The Certainty of Ideological Self-Assurance

There is certainly a place for these voices. But what worries me is that, increasingly, they set the tone for, and lead, the public discourse. In decades past, the heroes of journalism – even on opinion pages – were the voices of reason and cool authority, journalists such as Walter Cronkite, Edward R Murrow and Walter Lippman. Now, in the twenty-first century, one of the surest paths to media stardom is to shout more inflammatory invective louder than than anybody else. The greater the reaction that commentators provoke, and the more traffic they attract to their publications or broadcasts, the higher their profiles and the fatter their pay cheques. There is obviously a skill to identifying hot-button issues and sparking debate. But when public debate is all sound and fury, where can we go for nuanced thinking and genuine illumination? Some of Australia’s highest-profile commentators are people who act – in public at least – as if they have never experienced a second of self-doubt or entertained the thought that they might be wrong.

The worst commentary in Australia is more concerned with point-scoring than with educating audiences. Some commentators play to their own cliques, neglecting the wider public. They tend to exaggerate the facts or selectively highlight those that support their own positions, while conveniently ignoring those that do not. They do not realise – or perhaps care – that by overstating an argument, they undermine it. Opponents’ views are taken out of context or subtly skewed to distort them, and any error, no matter how tiny, is magnified in an attempt to discredit the whole. Thoughtful opinion writers, both conservative and liberal, occasionally disagree with those of the same stripe. But the commentary that bothers me toes the ideological line unswervingly, regardless of the contortions of logic required. As the polemicist Hendrik Hertzburg observes, ‘A political ideology is a very handy thing to have. It’s a real time-saver, because it tells you what you think about things you know nothing about’.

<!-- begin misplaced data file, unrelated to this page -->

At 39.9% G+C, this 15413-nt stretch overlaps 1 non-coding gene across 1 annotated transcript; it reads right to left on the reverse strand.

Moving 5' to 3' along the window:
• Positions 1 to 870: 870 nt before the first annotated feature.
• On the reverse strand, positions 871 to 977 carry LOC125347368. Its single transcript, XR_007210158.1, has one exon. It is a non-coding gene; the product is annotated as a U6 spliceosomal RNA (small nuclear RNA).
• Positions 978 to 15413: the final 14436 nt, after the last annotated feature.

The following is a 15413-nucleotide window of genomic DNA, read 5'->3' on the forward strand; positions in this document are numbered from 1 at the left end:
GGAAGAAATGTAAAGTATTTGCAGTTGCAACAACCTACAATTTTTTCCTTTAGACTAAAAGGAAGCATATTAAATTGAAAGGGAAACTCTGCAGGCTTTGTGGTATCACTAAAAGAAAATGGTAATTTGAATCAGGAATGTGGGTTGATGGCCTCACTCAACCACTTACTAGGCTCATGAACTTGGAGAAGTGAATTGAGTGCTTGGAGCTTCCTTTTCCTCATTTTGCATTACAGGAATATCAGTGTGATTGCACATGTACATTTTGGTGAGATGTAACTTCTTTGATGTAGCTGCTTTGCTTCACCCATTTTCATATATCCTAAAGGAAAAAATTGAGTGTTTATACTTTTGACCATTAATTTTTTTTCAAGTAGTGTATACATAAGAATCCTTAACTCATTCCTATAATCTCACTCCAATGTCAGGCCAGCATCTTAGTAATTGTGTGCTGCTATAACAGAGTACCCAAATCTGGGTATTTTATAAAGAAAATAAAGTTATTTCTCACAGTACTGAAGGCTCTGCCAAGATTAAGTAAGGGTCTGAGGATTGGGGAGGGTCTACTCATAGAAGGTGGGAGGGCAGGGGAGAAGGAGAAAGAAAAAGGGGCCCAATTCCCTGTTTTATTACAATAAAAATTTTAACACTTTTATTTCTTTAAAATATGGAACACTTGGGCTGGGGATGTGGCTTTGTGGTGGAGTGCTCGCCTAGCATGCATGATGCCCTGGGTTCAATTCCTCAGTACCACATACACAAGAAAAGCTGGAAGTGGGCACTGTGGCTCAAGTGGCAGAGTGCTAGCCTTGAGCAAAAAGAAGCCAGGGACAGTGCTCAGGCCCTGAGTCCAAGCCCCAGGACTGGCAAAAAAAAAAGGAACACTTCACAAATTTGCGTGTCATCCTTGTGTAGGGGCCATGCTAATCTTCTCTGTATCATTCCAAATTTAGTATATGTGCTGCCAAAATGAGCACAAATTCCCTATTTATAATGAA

Leigh Sales, On Doubt, 2nd ed. (Carlton, VIC; Melbourne University Press, 2017), pp. 12-13. ISBN: 978-0-522872-934.

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Article by Andrew Doohan

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